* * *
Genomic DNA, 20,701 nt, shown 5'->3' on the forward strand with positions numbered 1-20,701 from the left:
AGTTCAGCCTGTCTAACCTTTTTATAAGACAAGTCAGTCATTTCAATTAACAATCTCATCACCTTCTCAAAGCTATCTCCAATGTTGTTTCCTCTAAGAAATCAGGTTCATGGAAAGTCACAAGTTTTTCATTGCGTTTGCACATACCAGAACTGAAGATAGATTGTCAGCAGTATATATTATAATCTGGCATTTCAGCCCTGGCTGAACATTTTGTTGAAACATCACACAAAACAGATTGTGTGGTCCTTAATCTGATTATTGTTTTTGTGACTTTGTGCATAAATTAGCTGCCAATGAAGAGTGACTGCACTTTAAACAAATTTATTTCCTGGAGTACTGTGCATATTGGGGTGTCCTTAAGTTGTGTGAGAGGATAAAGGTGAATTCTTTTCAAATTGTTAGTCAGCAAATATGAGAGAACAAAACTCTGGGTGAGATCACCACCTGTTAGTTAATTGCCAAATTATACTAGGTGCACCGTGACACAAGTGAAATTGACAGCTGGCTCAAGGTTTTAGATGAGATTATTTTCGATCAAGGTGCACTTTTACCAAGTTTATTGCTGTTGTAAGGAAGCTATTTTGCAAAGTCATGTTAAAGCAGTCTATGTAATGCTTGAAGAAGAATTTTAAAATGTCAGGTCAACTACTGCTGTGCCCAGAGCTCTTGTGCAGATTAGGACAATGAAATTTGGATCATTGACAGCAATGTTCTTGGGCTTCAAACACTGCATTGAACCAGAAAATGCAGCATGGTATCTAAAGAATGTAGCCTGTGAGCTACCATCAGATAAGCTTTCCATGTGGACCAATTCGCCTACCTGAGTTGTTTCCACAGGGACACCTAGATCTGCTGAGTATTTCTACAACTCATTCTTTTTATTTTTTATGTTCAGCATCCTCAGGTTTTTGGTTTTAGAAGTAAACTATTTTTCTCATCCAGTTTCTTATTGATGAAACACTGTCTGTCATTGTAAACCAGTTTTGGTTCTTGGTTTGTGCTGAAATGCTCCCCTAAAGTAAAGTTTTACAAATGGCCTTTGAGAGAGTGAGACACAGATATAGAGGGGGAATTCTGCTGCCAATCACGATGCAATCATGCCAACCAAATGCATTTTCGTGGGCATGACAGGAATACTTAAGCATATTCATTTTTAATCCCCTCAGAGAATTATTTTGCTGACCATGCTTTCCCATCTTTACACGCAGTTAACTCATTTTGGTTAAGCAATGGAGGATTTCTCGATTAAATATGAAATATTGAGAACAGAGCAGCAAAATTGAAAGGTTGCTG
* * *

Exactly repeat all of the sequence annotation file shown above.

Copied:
Genomic DNA, 20,701 nt, shown 5'->3' on the forward strand with positions numbered 1-20,701 from the left:
AGTTCAGCCTGTCTAACCTTTTTATAAGACAAGTCAGTCATTTCAATTAACAATCTCATCACCTTCTCAAAGCTATCTCCAATGTTGTTTCCTCTAAGAAATCAGGTTCATGGAAAGTCACAAGTTTTTCATTGCGTTTGCACATACCAGAACTGAAGATAGATTGTCAGCAGTATATATTATAATCTGGCATTTCAGCCCTGGCTGAACATTTTGTTGAAACATCACACAAAACAGATTGTGTGGTCCTTAATCTGATTATTGTTTTTGTGACTTTGTGCATAAATTAGCTGCCAATGAAGAGTGACTGCACTTTAAACAAATTTATTTCCTGGAGTACTGTGCATATTGGGGTGTCCTTAAGTTGTGTGAGAGGATAAAGGTGAATTCTTTTCAAATTGTTAGTCAGCAAATATGAGAGAACAAAACTCTGGGTGAGATCACCACCTGTTAGTTAATTGCCAAATTATACTAGGTGCACCGTGACACAAGTGAAATTGACAGCTGGCTCAAGGTTTTAGATGAGATTATTTTCGATCAAGGTGCACTTTTACCAAGTTTATTGCTGTTGTAAGGAAGCTATTTTGCAAAGTCATGTTAAAGCAGTCTATGTAATGCTTGAAGAAGAATTTTAAAATGTCAGGTCAACTACTGCTGTGCCCAGAGCTCTTGTGCAGATTAGGACAATGAAATTTGGATCATTGACAGCAATGTTCTTGGGCTTCAAACACTGCATTGAACCAGAAAATGCAGCATGGTATCTAAAGAATGTAGCCTGTGAGCTACCATCAGATAAGCTTTCCATGTGGACCAATTCGCCTACCTGAGTTGTTTCCACAGGGACACCTAGATCTGCTGAGTATTTCTACAACTCATTCTTTTTATTTTTTATGTTCAGCATCCTCAGGTTTTTGGTTTTAGAAGTAAACTATTTTTCTCATCCAGTTTCTTATTGATGAAACACTGTCTGTCATTGTAAACCAGTTTTGGTTCTTGGTTTGTGCTGAAATGCTCCCCTAAAGTAAAGTTTTACAAATGGCCTTTGAGAGAGTGAGACACAGATATAGAGGGGGAATTCTGCTGCCAATCACGATGCAATCATGCCAACCAAATGCATTTTCGTGGGCATGACAGGAATACTTAAGCATATTCATTTTTAATCCCCTCAGAGAATTATTTTGCTGACCATGCTTTCCCATCTTTACACGCAGTTAACTCATTTTGGTTAAGCAATGGAGGATTTCTCGATTAAATATGAAATATTGAGAACAGAGCAGCAAAATTGAAAGGTTGCTG